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Teleophthalmology Support for Primary Care Diagnosis and Management

Elmar Torres, Paulo H. Morales, Olimpio J.N.V. Bittar, Nacime S. Mansur, Solange R. Salomão, Rubens Belfort Jr

Abstract


To evaluate a healthcare strategy based on teleophthalmology for diagnosing and managing primary healthcare users this study has been performed.

We conducted a descriptive cross-sectional study to review the medical records of patients from January 2013 to December 2014 from primary care units in the city of São Paulo. The units referred patients for a fundus examination who had diabetes, high blood pressure, and were users of chloroquine compounds. The images were sent to a reading center for review, diagnosis, and patient referrals.

Of 9,173 analyzed patients, 570 (6.2%) were excluded because of poor image quality. Of the remaining patients, 4,933 (57.3%) had diabetes, 7,242 (84,2%) systemic hypertension, and 113 (1.3%) used chloroquine. Of these, 989 (11.5%) patients needed ophthalmologic treatment. The most frequently prescribed treatments were cataract extraction in 692 (70%) of 989 and photocoagulation in 245 (24.8%)of 989. Of the total, cataract extraction was indicated in 692 (8%) of 8,603 cases and photocoagulation in 245 (2.8%) of 8,603 cases. When we considered only patients with diabetes, the indication for photocoagulation rose to 4.5%.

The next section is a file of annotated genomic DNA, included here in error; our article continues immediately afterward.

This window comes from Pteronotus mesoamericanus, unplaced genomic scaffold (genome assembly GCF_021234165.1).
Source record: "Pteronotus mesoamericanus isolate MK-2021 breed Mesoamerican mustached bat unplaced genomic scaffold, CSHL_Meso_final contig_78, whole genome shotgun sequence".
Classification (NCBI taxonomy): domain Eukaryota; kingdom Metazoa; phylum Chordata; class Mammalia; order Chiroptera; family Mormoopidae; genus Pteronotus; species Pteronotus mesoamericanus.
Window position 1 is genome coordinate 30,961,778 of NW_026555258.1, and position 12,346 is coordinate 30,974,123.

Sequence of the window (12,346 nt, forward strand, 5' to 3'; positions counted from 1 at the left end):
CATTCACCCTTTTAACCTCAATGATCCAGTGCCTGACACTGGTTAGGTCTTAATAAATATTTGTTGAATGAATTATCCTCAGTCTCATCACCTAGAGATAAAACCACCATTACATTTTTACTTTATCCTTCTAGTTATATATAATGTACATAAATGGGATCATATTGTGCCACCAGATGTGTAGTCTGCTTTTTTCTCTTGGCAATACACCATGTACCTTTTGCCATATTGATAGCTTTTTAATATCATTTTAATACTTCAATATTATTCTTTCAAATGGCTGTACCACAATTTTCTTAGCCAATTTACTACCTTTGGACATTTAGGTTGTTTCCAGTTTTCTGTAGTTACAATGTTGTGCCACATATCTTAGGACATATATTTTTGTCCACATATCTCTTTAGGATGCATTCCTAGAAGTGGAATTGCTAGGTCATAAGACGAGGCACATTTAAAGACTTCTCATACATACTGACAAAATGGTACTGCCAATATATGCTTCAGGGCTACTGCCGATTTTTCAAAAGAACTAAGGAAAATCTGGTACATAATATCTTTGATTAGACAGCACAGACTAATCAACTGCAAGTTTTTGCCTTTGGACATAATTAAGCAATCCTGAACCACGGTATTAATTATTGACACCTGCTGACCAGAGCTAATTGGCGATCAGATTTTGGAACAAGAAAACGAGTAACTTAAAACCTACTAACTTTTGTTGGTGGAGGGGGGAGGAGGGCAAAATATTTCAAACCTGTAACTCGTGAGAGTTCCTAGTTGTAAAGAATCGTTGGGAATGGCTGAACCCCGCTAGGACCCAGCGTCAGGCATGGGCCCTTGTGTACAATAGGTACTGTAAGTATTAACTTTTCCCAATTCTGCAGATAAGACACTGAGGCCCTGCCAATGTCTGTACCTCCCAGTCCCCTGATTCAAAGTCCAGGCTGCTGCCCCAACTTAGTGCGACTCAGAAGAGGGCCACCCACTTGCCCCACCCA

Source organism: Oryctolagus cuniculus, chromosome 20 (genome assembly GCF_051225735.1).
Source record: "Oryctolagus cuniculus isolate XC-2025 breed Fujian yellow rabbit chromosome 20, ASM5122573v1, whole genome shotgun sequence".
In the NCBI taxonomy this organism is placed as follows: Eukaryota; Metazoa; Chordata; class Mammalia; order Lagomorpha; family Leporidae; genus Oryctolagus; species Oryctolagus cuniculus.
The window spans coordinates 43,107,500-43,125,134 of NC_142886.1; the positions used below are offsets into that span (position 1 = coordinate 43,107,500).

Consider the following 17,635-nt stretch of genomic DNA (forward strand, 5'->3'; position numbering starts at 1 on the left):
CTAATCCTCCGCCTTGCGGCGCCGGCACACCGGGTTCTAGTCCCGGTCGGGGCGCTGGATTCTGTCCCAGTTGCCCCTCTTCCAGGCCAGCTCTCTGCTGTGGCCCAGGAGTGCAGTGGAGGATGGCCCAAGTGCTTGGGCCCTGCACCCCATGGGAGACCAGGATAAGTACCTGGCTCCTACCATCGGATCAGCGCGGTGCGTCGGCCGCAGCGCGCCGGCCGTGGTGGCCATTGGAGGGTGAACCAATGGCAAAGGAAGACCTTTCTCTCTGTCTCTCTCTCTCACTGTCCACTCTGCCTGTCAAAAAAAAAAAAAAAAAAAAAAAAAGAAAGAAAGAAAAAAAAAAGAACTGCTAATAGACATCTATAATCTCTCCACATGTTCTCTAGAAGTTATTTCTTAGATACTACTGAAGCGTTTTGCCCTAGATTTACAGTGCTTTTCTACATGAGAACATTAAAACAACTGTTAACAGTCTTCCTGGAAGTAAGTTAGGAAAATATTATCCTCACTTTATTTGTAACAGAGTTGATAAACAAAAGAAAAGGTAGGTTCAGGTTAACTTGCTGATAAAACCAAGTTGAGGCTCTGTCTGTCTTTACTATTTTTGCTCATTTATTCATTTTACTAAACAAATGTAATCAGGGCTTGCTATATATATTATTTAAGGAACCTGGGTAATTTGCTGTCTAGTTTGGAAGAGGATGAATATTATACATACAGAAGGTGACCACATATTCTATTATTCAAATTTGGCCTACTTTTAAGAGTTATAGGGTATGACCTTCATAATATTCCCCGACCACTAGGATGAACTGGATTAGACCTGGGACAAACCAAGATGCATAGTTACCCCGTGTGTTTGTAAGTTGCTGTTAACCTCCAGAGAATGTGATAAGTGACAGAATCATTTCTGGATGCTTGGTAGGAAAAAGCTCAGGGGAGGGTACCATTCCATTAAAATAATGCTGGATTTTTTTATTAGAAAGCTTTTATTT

The results showed that non-medical professionals can produce good-quality ocular images for screening of ocular diseases in most cases; only 6.2% of ocular images did not meet quality requirements. Most patients referred for fundus examination did not need a specific treatment, indicating that this system could be an inexpensive reliable tool for use in developing countries.




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